. . . will you choose?
Hmmm . . .
Like this one, this gorgeous illustration evokes for me the interval in The Worst Duke in the World when it seems that Jane and Anthony may be parted forever. (Spoiler alert: they won’t be!) There’s something about her expression here — with its fierce intelligence and determination — which is very Jane-like. :)
The gifted artist is Caroline Garcia; more about her and her work here.
To learn more about The Worst Duke in the World, read Chapter 1, listen to an audiobook sample, and check out some of the nice things people are saying about it, click here.
Want to see its Pinterest board, filled with inspirations, allusions, Easter eggs and assorted amusements? Click here.
My childhood in a nutshell. ♥
The artists who created this glorious illustration are Trindles & Read. More about them here.
I am NOT a bibliophobe, a biblioklept, a biblioriptos, or (shudder) a biblioclast . . .
. . . although I AM a bibliophile and, I hope, a bibliosopher. :)
How we authors feel when a manuscript is DONE and off to the copyeditor . . .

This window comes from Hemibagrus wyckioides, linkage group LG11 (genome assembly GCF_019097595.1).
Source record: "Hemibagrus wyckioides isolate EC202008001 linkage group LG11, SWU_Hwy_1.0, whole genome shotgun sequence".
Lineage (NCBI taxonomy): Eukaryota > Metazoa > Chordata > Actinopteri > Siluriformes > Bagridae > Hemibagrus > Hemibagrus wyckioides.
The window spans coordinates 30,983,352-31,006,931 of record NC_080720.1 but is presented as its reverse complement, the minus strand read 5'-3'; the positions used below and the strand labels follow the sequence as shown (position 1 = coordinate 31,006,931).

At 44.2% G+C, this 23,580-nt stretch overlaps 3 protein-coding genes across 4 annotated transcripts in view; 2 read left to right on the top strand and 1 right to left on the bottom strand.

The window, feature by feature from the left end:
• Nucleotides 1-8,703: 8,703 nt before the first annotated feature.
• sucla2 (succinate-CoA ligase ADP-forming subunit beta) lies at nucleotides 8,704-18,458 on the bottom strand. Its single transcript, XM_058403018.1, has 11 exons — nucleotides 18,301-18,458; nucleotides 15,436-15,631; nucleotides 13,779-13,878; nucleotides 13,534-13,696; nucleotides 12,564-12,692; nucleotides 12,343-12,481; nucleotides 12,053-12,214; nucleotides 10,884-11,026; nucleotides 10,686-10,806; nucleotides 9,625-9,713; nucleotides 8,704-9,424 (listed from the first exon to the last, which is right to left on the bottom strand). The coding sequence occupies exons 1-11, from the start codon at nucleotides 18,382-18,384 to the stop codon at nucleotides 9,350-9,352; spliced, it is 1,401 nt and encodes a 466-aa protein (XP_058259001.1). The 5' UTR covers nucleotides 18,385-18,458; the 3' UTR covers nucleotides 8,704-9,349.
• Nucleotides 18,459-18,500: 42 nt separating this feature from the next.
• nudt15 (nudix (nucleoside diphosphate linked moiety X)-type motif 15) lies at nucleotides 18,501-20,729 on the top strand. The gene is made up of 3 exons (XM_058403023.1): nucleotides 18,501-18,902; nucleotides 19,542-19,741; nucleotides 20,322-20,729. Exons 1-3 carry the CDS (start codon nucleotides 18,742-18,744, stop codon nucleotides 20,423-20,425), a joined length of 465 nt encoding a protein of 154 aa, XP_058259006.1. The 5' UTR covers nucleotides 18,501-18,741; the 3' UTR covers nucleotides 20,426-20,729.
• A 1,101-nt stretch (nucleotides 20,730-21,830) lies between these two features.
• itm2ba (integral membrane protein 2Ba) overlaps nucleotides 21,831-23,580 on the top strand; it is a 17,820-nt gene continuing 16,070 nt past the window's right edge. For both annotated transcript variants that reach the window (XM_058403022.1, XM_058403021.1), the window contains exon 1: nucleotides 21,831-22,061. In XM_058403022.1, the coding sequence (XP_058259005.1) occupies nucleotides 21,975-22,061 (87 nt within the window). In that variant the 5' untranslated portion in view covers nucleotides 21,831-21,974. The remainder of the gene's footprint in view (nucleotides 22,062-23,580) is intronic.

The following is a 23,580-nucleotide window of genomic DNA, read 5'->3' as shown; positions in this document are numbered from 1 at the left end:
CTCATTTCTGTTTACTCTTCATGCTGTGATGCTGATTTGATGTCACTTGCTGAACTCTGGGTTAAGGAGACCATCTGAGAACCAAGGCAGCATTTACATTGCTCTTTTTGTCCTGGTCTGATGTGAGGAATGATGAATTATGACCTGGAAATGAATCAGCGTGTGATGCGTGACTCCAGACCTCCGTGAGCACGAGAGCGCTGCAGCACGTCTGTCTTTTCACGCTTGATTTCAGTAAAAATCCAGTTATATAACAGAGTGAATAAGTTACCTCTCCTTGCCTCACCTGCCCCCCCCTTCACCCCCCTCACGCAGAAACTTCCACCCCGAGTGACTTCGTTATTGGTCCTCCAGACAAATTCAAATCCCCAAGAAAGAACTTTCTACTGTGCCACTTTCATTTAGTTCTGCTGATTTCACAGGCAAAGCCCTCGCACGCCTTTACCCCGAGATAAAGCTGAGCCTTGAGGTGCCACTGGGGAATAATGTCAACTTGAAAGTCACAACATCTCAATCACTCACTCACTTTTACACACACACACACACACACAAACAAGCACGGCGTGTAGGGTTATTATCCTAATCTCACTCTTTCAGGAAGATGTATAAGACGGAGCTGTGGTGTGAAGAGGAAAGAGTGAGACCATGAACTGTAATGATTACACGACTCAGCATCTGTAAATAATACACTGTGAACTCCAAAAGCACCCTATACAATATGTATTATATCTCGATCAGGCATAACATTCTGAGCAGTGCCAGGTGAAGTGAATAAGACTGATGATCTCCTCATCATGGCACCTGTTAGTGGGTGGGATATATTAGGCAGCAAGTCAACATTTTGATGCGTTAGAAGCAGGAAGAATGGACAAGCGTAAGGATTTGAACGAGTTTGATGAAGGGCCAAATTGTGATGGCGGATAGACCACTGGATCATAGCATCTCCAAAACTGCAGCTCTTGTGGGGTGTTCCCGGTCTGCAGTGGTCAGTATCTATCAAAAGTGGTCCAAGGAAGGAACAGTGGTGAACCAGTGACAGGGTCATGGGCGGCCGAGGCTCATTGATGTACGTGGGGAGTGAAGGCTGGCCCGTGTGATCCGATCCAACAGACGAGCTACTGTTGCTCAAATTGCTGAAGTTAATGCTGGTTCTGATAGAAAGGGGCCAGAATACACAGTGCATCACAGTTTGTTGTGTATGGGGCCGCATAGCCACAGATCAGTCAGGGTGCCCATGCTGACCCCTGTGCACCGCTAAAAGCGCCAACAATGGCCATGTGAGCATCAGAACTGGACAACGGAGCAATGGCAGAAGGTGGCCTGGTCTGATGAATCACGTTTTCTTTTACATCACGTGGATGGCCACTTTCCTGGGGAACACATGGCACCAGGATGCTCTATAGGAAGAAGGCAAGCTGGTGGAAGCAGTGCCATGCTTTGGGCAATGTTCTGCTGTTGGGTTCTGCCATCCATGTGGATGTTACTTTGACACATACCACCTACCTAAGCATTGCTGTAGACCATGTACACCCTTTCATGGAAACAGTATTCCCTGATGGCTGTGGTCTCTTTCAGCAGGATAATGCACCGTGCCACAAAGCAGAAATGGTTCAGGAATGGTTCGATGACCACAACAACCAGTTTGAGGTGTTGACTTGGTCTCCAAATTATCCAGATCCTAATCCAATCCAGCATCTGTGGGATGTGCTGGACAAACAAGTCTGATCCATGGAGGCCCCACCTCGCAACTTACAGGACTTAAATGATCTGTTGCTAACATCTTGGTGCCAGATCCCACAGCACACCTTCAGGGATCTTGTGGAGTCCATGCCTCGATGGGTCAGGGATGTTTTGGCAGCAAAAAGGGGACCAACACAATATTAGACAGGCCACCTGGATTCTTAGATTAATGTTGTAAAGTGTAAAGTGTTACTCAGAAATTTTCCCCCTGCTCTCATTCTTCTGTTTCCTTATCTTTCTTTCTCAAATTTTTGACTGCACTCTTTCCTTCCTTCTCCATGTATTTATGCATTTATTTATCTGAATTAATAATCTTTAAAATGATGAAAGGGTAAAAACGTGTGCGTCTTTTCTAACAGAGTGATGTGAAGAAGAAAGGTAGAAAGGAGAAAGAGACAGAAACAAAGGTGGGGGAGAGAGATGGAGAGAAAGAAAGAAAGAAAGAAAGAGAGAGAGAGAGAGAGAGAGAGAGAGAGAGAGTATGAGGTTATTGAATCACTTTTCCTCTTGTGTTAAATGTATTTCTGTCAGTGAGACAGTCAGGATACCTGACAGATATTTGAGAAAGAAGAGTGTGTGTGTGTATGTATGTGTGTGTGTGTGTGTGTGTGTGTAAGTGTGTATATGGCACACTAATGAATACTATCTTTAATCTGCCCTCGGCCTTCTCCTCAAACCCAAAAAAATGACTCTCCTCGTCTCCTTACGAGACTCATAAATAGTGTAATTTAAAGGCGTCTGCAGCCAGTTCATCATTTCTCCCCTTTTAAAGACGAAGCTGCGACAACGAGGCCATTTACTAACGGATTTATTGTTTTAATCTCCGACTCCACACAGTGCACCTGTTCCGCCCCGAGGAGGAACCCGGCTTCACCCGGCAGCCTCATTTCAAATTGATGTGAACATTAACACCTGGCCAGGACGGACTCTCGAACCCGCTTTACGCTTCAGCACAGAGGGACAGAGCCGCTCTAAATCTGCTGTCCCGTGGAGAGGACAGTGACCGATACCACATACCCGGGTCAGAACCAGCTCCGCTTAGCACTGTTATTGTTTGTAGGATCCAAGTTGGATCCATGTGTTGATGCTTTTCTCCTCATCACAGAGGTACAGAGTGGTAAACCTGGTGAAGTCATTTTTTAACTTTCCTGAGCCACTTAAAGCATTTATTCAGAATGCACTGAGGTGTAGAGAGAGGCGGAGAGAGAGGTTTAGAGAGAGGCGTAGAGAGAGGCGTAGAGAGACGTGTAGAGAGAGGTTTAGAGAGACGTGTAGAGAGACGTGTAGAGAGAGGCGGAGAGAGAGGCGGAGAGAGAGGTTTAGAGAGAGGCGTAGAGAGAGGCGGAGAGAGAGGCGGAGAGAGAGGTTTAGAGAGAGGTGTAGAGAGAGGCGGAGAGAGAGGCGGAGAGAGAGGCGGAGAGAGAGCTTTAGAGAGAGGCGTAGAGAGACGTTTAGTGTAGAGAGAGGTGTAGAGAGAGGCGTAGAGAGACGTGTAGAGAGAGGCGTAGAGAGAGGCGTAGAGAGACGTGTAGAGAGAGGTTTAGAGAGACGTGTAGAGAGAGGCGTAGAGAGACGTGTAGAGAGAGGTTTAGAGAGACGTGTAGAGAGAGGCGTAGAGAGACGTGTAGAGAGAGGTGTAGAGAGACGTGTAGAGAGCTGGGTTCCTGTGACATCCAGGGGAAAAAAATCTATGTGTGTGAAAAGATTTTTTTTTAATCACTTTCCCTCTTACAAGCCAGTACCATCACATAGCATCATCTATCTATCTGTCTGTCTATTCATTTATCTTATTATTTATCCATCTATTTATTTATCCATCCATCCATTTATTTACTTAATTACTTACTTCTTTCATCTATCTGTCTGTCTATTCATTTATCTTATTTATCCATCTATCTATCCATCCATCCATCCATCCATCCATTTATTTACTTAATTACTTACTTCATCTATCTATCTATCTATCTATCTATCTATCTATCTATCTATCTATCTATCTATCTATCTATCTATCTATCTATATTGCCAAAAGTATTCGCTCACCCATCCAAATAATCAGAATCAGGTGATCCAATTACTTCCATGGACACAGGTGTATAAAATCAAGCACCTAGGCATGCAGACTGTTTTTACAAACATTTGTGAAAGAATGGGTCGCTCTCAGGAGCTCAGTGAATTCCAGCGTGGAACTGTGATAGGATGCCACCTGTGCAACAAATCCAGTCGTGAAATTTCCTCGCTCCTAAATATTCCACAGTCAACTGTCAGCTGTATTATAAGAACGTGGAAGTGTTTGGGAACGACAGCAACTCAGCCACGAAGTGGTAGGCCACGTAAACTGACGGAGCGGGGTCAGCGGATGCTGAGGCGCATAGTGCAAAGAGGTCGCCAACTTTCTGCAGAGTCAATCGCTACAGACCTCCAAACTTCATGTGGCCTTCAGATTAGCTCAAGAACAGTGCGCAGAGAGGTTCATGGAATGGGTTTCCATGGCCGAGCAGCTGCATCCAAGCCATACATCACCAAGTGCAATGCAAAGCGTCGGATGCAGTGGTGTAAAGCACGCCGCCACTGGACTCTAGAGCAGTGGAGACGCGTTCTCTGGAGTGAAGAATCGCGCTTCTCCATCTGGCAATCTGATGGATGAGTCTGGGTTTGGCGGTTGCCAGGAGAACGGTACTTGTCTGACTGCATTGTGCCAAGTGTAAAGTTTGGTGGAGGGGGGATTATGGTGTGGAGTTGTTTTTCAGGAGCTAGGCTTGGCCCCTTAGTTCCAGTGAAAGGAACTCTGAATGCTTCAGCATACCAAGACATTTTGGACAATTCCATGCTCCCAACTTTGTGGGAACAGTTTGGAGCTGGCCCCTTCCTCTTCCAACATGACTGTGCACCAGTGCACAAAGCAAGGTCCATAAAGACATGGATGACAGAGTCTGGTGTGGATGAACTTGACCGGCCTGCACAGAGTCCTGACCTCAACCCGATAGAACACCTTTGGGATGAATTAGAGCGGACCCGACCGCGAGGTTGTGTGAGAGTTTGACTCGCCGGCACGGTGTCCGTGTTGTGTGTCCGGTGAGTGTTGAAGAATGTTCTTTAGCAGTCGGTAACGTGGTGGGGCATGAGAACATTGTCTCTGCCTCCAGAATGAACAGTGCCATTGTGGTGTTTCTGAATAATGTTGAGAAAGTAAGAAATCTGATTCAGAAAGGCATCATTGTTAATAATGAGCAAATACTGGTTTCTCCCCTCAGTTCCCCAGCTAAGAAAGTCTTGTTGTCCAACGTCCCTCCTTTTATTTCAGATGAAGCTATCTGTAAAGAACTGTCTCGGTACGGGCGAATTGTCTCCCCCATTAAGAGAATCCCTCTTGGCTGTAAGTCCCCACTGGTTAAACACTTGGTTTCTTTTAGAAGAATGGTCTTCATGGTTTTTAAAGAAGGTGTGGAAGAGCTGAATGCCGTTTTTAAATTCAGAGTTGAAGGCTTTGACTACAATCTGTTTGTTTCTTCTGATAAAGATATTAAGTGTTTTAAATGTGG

. . . In my case, The Redemption of Philip Thane. :)
An excellent word!
I used it with pleasure in The Laird Takes a Bride, the second book in my Penhallow Dynasty series. Here, my hero Alasdair, who’s been forced into marriage with my heroine Fiona, has come grumpily into her morning-room with the express purpose of picking a fight:
“It’s stupid to quarrel about taste. I prefer furnishings that are less ornate.” Fiona pulled away the tartan shawl that had remained tucked over her, revealing a simple day-dress made in a singularly beautiful shade of lavender that even in his peppery temper Alasdair had to acknowledge as strikingly flattering to his wife’s pale complexion, dark-lashed blue eyes, silvery-blonde hair, even her slim figure. Why, she almost looked —
She almost looked —
For a moment there, he had thought her lovely.
Don’t be daft, man, he told himself harshly. Such sentimental thoughts were a trap, the chain around the ankle that jerked and tightened and dragged you down into the depths.
His dog Cuilean lifted his head and fixed those intelligent eyes on him, ears pricked as if questioningly, and Alasdair said shortly to Fiona:
“Is that a new gown, madam?”
There was a silence, during which Alasdair fought within himself. Why was he being so churlish? He ought to tell her how bonny a dress it was. But it felt like he would be giving away something he wanted — needed — to hang onto.
For more info about The Laird Takes a Bride, including ordering options and to check out some of the nice things people are saying about it, click here.